- For information that discusses a concept or entity in a comprehensive way, we write it down in the corresponding concept note or entity note.
- For information that discusses an aspect of a concept or entity, we write it down in the corresponding concept note or entity note, and then create subheadings in that note. It is important to note that sometimes a topic that discusses an aspect of a concept can also be a separate concept. For example, although ‘potato cooking’ is an aspect of potatoes, it can also be considered as a separate concept, so we should write about it in a separate concept note.
- For information that discusses a relationship between A and B, we jot it down in the corresponding relationship note and also link the current relationship note in the concept note or entity note involved in that relationship, for instance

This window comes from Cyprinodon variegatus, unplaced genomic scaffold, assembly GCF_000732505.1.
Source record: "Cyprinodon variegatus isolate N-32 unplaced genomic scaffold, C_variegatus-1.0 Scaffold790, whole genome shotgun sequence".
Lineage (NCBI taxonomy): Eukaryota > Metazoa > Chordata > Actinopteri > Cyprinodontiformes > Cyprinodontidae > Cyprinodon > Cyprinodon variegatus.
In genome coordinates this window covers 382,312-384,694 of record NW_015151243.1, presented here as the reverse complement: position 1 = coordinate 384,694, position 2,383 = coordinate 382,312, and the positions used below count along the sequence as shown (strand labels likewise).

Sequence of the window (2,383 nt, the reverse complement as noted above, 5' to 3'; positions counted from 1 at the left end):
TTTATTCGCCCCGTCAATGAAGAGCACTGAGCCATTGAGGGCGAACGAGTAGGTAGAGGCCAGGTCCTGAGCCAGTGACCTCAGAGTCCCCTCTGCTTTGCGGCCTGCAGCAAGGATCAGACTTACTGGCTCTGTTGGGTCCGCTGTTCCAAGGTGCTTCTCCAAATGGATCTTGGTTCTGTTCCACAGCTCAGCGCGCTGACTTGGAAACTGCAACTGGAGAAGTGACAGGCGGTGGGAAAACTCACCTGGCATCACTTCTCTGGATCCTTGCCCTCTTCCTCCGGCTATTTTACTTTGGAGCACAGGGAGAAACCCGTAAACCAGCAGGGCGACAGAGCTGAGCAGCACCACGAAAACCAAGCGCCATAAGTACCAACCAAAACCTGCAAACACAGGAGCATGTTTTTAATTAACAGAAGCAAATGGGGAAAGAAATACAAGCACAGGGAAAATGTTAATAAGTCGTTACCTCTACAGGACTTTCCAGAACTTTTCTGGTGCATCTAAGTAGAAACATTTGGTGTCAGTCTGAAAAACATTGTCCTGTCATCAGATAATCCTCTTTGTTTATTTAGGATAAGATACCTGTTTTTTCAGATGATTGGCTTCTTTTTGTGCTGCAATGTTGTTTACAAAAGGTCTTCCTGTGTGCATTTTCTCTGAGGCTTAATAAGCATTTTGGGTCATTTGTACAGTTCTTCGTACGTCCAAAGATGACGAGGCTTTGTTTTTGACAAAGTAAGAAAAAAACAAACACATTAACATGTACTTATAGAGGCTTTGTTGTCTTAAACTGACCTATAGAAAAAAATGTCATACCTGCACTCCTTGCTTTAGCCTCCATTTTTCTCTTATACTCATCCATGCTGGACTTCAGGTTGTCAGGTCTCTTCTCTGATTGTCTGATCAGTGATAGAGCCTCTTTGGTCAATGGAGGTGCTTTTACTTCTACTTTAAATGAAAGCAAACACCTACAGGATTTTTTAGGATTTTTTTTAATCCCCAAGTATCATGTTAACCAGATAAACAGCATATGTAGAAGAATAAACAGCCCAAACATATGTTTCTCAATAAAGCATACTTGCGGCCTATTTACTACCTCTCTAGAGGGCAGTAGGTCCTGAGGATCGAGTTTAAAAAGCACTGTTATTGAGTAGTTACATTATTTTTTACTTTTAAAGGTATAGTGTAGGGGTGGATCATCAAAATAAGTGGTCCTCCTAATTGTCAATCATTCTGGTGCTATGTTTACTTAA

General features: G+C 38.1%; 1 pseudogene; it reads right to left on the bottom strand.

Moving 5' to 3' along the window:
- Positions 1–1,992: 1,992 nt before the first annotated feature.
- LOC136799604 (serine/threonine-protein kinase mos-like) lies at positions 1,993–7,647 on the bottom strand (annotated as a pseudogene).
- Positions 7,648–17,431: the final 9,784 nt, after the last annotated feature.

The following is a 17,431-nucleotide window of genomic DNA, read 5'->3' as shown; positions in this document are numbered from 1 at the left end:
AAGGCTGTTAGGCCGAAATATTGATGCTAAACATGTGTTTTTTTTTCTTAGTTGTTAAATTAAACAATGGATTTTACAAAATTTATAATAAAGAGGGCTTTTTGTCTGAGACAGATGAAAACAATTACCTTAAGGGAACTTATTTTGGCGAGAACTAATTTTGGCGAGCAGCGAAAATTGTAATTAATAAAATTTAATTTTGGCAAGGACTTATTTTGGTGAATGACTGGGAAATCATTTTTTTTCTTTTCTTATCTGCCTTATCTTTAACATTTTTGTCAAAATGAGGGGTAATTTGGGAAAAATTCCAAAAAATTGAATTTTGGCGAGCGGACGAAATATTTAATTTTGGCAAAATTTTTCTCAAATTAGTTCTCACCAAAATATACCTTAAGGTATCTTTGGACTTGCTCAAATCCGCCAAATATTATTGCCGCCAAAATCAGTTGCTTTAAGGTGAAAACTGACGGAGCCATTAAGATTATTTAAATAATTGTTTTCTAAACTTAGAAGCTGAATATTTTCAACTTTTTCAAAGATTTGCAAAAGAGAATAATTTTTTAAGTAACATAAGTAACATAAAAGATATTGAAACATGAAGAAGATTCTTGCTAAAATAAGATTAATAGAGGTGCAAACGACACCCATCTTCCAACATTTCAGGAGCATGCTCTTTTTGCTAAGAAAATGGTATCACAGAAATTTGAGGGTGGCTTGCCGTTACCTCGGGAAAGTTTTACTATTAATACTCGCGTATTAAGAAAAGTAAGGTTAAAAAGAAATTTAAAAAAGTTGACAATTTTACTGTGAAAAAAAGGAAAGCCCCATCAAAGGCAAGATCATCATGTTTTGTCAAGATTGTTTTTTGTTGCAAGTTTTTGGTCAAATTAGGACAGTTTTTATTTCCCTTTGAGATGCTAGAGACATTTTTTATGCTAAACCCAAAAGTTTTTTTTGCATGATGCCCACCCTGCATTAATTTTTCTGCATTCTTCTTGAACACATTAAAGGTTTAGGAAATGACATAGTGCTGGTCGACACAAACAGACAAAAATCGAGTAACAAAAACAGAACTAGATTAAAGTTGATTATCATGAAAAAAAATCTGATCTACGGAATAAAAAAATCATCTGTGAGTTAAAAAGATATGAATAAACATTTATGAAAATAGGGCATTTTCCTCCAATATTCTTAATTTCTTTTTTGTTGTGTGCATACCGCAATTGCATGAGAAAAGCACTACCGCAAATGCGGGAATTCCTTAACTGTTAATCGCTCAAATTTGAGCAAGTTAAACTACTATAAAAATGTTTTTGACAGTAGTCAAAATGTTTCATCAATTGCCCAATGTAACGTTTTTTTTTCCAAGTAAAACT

[[A]] -> [[A-compare-B]] <- [[B]]. Of course, very often the relationship between A and B is very simple, e.g.
A's father is B. In this case, it is not necessary to create a special relationship note, instead we can just use a link. For example, in note A:
A's father is [[B]].
It is important to note that when taking notes, we need to indicate the source of the information through the pandoc reference syntax.
Again, there are three steps here:
- Spotting potential relationships. After taking the information into the relevant notes, we also look for missing or potential relationships in the notes. If there is a simple relationship, such as